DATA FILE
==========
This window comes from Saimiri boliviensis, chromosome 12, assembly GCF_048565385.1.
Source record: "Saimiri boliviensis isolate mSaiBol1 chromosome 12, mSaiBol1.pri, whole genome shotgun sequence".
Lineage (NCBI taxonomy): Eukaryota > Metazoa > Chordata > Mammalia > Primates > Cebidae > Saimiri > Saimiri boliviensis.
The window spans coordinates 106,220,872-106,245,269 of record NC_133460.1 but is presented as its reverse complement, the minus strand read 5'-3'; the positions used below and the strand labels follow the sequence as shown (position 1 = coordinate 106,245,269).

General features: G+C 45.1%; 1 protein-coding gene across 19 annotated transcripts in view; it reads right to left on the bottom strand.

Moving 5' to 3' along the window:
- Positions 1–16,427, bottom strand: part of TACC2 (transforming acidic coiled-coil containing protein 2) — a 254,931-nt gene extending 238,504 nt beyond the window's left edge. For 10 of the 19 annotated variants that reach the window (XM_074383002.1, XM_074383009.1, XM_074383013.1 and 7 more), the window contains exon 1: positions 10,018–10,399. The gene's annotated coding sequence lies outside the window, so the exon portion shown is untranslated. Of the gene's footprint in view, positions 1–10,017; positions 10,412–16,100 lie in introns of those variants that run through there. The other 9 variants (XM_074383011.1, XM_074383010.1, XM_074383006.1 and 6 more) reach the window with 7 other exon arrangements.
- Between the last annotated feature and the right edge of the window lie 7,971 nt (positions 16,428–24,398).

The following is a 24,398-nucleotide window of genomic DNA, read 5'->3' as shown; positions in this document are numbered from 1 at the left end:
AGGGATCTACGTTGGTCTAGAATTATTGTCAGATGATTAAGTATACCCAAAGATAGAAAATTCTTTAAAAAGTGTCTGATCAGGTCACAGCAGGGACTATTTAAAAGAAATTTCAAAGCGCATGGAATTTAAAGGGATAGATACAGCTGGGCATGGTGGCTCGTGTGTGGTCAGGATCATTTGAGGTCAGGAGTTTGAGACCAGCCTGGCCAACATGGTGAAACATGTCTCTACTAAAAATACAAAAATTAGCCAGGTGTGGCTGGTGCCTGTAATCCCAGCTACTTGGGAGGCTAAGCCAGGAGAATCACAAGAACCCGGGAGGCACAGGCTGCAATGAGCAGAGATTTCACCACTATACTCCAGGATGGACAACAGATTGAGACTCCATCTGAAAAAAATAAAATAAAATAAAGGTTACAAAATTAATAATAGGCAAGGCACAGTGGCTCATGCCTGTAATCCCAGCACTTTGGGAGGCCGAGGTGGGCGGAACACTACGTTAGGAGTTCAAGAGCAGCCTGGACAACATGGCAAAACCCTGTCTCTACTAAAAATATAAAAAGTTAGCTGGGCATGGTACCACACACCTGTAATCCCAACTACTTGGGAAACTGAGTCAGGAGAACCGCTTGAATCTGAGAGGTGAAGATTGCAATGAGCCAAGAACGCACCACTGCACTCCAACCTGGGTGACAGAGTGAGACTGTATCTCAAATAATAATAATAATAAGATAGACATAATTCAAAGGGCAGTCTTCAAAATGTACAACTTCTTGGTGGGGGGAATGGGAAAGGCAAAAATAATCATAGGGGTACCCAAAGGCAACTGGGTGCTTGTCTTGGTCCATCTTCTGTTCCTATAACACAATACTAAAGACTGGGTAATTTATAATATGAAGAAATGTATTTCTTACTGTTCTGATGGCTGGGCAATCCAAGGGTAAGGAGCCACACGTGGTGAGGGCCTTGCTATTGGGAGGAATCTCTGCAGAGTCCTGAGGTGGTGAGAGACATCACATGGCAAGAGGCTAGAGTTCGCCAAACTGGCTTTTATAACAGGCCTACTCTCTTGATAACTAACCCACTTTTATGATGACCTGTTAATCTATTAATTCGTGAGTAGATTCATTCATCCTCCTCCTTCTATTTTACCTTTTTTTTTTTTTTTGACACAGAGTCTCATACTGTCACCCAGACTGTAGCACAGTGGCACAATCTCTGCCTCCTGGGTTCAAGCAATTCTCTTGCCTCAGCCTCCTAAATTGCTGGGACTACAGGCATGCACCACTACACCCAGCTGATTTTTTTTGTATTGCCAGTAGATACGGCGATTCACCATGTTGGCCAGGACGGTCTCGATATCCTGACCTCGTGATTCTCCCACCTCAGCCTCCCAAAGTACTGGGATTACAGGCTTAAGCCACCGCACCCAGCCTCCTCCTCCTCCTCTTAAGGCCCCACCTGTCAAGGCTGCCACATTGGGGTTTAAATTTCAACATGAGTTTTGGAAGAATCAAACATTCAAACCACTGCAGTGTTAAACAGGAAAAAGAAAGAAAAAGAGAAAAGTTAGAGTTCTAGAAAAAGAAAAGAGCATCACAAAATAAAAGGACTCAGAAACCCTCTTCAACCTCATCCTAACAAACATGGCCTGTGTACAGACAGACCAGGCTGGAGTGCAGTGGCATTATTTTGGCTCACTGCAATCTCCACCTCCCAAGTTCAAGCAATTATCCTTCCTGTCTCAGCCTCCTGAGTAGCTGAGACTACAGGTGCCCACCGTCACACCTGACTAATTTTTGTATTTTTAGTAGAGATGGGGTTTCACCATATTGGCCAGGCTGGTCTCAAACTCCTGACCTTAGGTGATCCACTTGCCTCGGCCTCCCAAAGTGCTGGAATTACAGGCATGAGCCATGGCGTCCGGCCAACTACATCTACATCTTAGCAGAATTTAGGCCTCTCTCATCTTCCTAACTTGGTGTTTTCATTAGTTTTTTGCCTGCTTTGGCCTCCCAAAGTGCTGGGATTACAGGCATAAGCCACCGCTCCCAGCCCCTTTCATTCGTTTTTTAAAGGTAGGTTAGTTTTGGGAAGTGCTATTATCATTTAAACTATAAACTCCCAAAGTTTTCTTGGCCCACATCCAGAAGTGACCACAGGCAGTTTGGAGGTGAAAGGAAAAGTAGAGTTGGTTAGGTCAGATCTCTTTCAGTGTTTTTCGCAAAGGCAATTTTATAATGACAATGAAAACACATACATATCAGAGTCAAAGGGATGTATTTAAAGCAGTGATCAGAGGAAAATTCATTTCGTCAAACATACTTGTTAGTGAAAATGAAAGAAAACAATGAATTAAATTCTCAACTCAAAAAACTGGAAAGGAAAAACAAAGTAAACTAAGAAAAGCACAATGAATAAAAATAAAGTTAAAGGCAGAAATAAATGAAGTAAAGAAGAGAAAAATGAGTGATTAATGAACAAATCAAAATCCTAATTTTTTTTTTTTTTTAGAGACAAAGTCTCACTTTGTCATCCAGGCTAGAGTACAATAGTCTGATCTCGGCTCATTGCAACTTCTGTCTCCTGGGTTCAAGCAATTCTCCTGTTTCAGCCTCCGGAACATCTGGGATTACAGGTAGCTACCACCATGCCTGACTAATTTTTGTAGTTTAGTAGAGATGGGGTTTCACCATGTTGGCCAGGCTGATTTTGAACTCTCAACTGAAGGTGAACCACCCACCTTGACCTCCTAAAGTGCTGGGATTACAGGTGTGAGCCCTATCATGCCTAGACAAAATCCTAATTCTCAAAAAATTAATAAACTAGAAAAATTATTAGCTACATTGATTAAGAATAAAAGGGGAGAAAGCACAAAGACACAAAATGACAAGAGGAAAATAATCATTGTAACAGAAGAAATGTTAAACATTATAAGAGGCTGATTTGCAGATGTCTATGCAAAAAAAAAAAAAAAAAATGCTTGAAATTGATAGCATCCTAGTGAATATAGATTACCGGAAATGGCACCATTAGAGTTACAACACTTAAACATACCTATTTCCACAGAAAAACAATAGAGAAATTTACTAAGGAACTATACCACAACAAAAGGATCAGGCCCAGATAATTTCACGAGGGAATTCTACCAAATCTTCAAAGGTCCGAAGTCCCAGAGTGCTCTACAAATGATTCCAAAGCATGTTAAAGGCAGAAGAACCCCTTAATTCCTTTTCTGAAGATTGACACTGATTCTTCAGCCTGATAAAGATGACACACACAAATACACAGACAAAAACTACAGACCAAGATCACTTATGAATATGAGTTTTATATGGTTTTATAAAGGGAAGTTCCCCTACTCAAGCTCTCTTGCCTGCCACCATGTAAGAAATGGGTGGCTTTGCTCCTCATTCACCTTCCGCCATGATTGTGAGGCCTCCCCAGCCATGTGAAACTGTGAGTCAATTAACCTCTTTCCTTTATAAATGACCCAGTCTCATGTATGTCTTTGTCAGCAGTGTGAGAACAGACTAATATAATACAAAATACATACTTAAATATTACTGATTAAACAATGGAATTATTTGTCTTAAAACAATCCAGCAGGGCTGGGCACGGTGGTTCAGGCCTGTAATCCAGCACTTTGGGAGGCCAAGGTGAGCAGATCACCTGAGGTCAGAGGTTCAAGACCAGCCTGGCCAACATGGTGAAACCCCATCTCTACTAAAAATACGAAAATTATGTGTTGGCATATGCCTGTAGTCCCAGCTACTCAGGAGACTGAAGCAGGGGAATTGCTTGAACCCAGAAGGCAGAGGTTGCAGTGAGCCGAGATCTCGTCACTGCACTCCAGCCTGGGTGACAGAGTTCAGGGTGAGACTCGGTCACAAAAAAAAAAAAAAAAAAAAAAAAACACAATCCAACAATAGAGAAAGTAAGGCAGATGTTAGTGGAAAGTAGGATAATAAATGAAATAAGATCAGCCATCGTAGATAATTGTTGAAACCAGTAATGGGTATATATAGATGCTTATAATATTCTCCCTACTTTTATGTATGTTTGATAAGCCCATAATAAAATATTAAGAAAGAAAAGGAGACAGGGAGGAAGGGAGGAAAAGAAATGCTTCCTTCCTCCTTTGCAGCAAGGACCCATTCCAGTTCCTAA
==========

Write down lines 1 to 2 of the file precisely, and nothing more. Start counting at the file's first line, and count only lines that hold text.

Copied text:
This window comes from Saimiri boliviensis, chromosome 12, assembly GCF_048565385.1.
Source record: "Saimiri boliviensis isolate mSaiBol1 chromosome 12, mSaiBol1.pri, whole genome shotgun sequence".